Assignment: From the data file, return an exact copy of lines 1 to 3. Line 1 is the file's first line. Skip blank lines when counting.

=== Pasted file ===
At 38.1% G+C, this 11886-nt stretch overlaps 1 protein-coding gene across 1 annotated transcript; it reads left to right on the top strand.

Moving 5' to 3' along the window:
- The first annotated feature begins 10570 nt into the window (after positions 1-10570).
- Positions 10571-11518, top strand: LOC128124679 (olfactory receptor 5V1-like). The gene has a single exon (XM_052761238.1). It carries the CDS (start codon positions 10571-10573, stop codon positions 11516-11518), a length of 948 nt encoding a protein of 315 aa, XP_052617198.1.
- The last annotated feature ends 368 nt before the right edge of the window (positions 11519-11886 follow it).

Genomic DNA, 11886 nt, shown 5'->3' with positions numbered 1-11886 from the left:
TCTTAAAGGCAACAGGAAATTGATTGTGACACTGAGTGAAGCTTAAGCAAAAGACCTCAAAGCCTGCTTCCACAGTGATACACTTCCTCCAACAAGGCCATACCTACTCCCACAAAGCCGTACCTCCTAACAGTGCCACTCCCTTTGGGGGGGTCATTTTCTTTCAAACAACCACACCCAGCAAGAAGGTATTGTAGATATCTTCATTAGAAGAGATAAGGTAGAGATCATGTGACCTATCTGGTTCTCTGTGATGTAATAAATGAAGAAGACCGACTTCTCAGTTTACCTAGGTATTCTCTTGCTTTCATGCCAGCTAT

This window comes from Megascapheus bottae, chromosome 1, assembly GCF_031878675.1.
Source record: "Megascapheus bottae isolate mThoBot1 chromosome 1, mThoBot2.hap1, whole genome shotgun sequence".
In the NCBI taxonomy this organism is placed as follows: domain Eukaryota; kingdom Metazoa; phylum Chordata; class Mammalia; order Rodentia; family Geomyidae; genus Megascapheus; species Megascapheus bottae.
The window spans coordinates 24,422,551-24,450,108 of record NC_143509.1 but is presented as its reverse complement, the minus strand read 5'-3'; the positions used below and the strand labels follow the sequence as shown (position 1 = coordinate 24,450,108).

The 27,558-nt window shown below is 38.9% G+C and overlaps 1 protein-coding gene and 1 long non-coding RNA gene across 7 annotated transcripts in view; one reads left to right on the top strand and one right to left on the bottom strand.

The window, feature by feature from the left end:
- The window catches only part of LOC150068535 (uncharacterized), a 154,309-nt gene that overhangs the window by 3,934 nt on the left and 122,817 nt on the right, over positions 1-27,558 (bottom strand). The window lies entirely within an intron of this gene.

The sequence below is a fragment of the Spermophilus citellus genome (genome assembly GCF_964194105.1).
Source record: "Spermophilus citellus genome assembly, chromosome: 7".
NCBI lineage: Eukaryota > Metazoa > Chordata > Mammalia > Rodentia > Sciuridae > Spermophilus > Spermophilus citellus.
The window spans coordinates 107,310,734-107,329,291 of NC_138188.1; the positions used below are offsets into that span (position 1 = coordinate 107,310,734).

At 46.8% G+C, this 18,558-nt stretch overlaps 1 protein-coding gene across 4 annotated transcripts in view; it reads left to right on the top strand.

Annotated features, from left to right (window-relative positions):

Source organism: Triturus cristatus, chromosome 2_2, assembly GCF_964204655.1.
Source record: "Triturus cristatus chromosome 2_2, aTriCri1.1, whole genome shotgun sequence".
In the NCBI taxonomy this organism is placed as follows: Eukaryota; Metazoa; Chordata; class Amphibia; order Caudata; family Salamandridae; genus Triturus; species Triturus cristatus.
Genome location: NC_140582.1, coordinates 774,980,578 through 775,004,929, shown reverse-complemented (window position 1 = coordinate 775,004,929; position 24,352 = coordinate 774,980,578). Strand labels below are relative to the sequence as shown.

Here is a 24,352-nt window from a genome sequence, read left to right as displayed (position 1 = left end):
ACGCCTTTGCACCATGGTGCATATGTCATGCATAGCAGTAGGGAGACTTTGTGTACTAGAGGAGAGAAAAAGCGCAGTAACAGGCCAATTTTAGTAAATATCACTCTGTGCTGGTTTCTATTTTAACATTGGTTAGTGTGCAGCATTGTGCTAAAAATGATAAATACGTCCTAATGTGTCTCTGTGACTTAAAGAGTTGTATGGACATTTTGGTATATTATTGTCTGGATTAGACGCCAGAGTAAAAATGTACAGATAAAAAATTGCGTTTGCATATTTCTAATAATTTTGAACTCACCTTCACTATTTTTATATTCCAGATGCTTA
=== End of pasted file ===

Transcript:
At 38.1% G+C, this 11886-nt stretch overlaps 1 protein-coding gene across 1 annotated transcript; it reads left to right on the top strand.

Moving 5' to 3' along the window:
- The first annotated feature begins 10570 nt into the window (after positions 1-10570).